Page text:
If you've parked some cash in a bank account or in GICs, you might be under the impression that the Bank of Canada's two consecutive rate hikes over the past few months are good news: Savings rates are sure to rise, vindicating your responsible ways with money.
You are wrong.
Many financial institutions have already passed along this week's central bank quarter-percentage-point hike to borrowers, raising their prime lending rates to 3.2 per cent on Thursday – but you may need a powerful microscope to see any increase in your savings rates.
"Prime immediately went up by the full 25 basis points. Bond yields adjusted, so fixed rates are pushing up as we speak on the borrowing side," said James Laird, co-founder of Ratehub.ca and president of CanWise Financial mortgage brokerage.
"But we have yet to see any ripple on the savings side," he added.
That's right: Even as interest rates start rising from the ultra-low levels that have rewarded spenders and borrowers for most of the past decade, savers are still getting next to nothing.
Why? The simple reason is because lenders can get away with it.
For years, low interest rates have left financial institutions with slim profit margins on loans. At the start of 2017, these margins were about 2.5 per cent among retail loans, according to research from RBC Dominion Securities, down from about 3 per cent a little over a decade ago.
Now, with rates rising, lenders are at last able to enjoy margin expansion that will reward shareholders – as long as these lenders keep rates on deposits low.
That might anger some savers, especially those that don't own bank stocks. But the unfortunate reality is that savers don't amount to much in this indebted country. It's a borrower's world.
You can see this fact reflected in Statistics Canada surveys that peer into our financial accounts.
Sure, we have houses, mutual funds and pensions – but preciously little amounts of cash next to our gargantuan debts.
In the latest survey, for 2012, the average household deposit in a financial institution was $4,000, down slightly from 2005.
At the same time, though, the average household mortgage rose to $150,000. Lines of credit rose to $15,000. Credit-card debt rose to $3,000. Vehicle loans, up to $15,000. And so on.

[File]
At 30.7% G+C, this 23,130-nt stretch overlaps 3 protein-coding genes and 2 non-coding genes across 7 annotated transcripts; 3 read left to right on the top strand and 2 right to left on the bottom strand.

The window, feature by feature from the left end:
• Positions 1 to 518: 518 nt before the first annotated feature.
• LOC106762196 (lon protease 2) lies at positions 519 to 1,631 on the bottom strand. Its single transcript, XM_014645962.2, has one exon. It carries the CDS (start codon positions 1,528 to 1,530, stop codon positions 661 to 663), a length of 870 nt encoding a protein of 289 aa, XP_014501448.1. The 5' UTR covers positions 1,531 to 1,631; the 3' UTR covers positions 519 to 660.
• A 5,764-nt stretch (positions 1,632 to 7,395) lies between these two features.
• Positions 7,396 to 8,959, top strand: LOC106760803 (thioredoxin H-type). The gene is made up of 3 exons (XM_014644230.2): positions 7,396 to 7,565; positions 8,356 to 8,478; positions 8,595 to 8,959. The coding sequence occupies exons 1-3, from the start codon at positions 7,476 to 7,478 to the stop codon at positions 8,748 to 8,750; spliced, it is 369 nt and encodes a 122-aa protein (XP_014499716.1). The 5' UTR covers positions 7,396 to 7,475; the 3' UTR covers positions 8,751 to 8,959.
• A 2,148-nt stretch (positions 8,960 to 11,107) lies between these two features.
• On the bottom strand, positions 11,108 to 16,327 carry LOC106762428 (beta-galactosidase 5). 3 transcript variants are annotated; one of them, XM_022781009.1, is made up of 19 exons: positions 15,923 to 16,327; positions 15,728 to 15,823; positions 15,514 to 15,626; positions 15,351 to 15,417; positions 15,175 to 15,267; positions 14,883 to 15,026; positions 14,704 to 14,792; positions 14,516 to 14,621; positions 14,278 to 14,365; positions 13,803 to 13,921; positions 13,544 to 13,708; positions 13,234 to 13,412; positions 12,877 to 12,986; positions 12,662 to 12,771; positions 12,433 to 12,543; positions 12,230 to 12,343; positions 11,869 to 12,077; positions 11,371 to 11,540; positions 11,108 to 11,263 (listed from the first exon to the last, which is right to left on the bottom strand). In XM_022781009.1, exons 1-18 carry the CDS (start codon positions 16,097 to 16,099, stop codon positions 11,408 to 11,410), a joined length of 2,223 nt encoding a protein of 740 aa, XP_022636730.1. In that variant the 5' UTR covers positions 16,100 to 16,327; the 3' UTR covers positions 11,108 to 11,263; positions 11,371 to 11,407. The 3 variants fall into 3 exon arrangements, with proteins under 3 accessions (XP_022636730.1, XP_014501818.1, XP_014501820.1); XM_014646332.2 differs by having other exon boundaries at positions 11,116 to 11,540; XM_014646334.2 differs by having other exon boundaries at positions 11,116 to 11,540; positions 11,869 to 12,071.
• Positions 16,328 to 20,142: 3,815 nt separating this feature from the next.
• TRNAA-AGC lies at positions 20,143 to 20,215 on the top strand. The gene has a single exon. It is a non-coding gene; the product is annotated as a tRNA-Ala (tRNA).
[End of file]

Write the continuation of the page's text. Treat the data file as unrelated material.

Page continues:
Equifax Canada reported earlier this week that non-mortgage consumer debt rose 3.3 per cent in the second quarter over last year, to the equivalent of $22,595 a person. Add mortgage debt to that, and you can see why savers, and their savings, are next to invisible in the market.
Put another way, if your debts are vastly larger than your savings, you are going to care far more about the rate you are paying on those debts than the rate you are getting on those savings at bank accounts and guaranteed investment certificates.
Lenders know where your attention is, and it's not on your savings.
But it's not all bad news.
For one thing, savers aren't being hit with higher costs the way that borrowers are. Savers might not be making more money, but they're not losing it either.
For another, yields on five-year GICs issued by the large banks over the past few months have crept up to about 1.6 per cent from 1.5 per cent, according to Ratehub.ca. That 0.1-percentage-point increase looks like an insult relative to the 0.5-percentage-point increase in interest rates by the Bank of Canada over the past three months, but at least the GIC yields have moved in the right direction.
And finally, savers can hold out for larger rewards if the Bank of Canada continues to raise rates as it adjusts to surprisingly strong economic growth and unwinds the monetary stimulus put in place following the financial crisis.
"I do expect at some point, as rates in Canada continue to rise, there will be an adjustment to all deposit and savings products," Mr. Laird said. "It just seems to be that [financial institutions] just don't look at it as closely as they do on their lending side."